Johnny Prater is one of those guys who loves to read. He reads everything. He has to be in the loop. He craves information, and he knows where he can get it.
And that's why a few years ago, Johnny Prater was hurt. No, he hadn't pulled a hamstring or broken a foot or undergone knee surgery. No, he hadn't been getting migraine headaches. Instead, something burned inside of him. Deep down, he was pained.
And the inflictors of that pain just wouldn't relent.
"Bust," they said. "Kyle Prater is a bust."
For Johnny, proud father of former USC and Northwestern wide receiver Kyle, that word was inescapable.
In fact, Kyle was one of the main reasons he loved to read. Because until Kyle was 17 years old, everything was positive. The hype and the attention were wonderful. The success on the football field was thrilling. Those five stars were a badge of honor.
Throughout the next five years though, those five stars became a burden. The attention became draining. The success dried up.
Kyle Prater arrived at USC with limitless expectations. He ended his college career with twice as many surgeries as touchdown catches.
And that's why somewhere along the way, Kyle recognized that his father was taking it personally — all the articles, all the criticism — and told him to stop reading.
"You know the hard work that a person is putting in," Johnny says. "These people that are making these statements offer what they've seen as far as results. They don't see what he's had to fight through."
"Half the time," Kyle says, "those people that are writing those things are sitting on the couch, out of shape anyway, and they don't know what they're talking about."
For a while, we were those people. We would tell the story of a football player that should have been dominating but wasn't. We would tell the story of a guy who couldn't get the most out of his talent. We would tell the story of all that unfulfilled potential.
But that's not the Kyle Prater story.
It's often said that a dream becomes a goal with a deadline. A decade and a half ago, Kyle Prater self-imposed that deadline. When his elementary school teacher asked him to write a letter to his mom about what he wanted to be when he grew up, his answer wasn't uncommon. He wanted to become a professional football player. His goal was the NFL.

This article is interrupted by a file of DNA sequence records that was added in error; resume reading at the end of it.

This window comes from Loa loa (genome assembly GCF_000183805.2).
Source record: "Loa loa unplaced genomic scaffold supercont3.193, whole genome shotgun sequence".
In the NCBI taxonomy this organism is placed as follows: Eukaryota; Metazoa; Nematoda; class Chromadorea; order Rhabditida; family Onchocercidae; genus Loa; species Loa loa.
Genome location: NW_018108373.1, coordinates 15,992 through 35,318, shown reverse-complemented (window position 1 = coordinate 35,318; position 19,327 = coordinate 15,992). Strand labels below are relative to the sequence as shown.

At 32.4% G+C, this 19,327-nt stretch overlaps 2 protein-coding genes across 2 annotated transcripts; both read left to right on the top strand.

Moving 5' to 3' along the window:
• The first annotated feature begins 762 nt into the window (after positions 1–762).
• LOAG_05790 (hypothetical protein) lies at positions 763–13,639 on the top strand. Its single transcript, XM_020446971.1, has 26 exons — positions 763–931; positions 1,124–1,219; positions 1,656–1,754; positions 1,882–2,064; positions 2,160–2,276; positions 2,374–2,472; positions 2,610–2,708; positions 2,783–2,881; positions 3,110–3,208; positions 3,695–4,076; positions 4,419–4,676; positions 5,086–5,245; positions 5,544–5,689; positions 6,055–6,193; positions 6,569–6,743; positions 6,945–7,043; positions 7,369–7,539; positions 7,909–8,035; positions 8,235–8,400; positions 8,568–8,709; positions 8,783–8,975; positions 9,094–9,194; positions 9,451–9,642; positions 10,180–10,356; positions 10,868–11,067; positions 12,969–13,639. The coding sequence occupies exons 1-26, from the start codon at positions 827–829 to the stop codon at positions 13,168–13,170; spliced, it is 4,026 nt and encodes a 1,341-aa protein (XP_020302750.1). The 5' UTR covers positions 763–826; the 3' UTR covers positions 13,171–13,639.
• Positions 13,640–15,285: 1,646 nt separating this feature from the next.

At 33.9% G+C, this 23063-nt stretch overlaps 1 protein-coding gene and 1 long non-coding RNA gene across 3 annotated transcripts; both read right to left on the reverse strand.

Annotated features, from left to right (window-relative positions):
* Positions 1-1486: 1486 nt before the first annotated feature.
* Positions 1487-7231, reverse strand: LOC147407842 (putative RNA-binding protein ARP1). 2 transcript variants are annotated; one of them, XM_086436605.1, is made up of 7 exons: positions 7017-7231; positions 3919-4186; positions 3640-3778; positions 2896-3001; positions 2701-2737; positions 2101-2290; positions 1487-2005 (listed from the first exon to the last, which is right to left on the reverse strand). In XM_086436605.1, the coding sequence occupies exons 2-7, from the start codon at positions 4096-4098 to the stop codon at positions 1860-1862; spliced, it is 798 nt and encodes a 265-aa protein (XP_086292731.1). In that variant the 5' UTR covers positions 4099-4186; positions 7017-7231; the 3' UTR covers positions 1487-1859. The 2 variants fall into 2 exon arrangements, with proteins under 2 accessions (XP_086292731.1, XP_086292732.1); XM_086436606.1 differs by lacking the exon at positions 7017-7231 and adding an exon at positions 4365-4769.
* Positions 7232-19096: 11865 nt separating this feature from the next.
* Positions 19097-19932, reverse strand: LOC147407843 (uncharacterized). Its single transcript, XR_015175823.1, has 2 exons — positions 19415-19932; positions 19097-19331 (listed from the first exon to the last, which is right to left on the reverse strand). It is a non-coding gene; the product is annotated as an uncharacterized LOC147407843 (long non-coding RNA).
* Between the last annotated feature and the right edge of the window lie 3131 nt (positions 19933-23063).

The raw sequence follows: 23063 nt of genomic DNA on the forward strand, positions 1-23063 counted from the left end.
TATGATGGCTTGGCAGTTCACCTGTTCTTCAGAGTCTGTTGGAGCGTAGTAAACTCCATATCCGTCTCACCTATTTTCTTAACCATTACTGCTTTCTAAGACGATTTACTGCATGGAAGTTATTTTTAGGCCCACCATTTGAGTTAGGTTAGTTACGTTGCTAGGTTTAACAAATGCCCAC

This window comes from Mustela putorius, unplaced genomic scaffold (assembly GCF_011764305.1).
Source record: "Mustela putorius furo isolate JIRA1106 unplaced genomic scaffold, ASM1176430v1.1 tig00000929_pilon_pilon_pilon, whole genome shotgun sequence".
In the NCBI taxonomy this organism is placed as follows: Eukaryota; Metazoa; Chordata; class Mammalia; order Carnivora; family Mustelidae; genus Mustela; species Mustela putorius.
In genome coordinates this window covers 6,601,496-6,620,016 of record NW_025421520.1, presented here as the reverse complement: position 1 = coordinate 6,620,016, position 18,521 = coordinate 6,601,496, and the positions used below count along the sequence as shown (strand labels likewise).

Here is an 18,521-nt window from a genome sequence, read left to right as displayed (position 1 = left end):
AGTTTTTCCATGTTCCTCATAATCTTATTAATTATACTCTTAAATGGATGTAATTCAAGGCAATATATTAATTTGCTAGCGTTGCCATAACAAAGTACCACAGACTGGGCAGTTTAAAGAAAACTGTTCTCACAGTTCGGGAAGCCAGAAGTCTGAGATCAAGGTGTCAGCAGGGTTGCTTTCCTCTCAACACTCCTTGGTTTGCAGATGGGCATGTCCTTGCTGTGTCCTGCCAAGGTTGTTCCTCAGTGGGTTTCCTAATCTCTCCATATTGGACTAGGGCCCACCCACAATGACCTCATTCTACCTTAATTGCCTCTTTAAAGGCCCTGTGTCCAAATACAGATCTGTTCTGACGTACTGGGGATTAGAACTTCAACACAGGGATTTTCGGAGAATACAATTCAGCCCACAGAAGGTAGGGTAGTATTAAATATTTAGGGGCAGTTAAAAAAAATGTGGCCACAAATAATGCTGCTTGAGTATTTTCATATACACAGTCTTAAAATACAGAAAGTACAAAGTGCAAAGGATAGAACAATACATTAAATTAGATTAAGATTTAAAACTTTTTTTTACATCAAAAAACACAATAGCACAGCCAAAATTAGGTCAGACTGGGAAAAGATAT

But if his goal was common, his pursuit of it has been anything but.
His mindset at the age of 17 was simple: "Three years and out. First round." That dream, the NFL, was a reality. His "50 or 60" scholarship offers were tangible proof.
Five years, countless injuries and one underwhelming college career later — and just days before that self-imposed deadline, the 2015 NFL Draft — his mother, Sonya, says, "We just need one team to give him a chance."
Kyle Prater's story is about how that childhood dream — the NFL — became a realistic goal. And then how, over the course of five years, that goal became shrouded in uncertainty.
Prater's story is being told right now because the NFL Draft commences tonight in Chicago, and soon after its conclusion, Prater will likely realize that dream. He'll get a phone call from one of 32 teams offering him the opportunity to make it come true.
But his story is only being told at all because of the unique form it took.
It's the story of a high school football phenom who became a figure larger than his six-foot-five frame could handle.
It's the story of a top-ranked recruit who yearned so much to live up to that label that he never even had the chance to.
It's the story of a kid who subsequently became so distraught and depressed that he caused his mother to develop a brain aneurysm.
It's the story of a young man who, in order to salvage that childhood dream, abandoned the very place that was supposed to make it a reality.
It's the story of a man whose failures and horrid luck are the only reasons he is where he is — and is who he is — today.
This is the story of a 22-year-old who, five years ago, forgot where he came from, then was forced to remember, and has since been battling to recapture the promise that he once held.
This is the Kyle Prater story.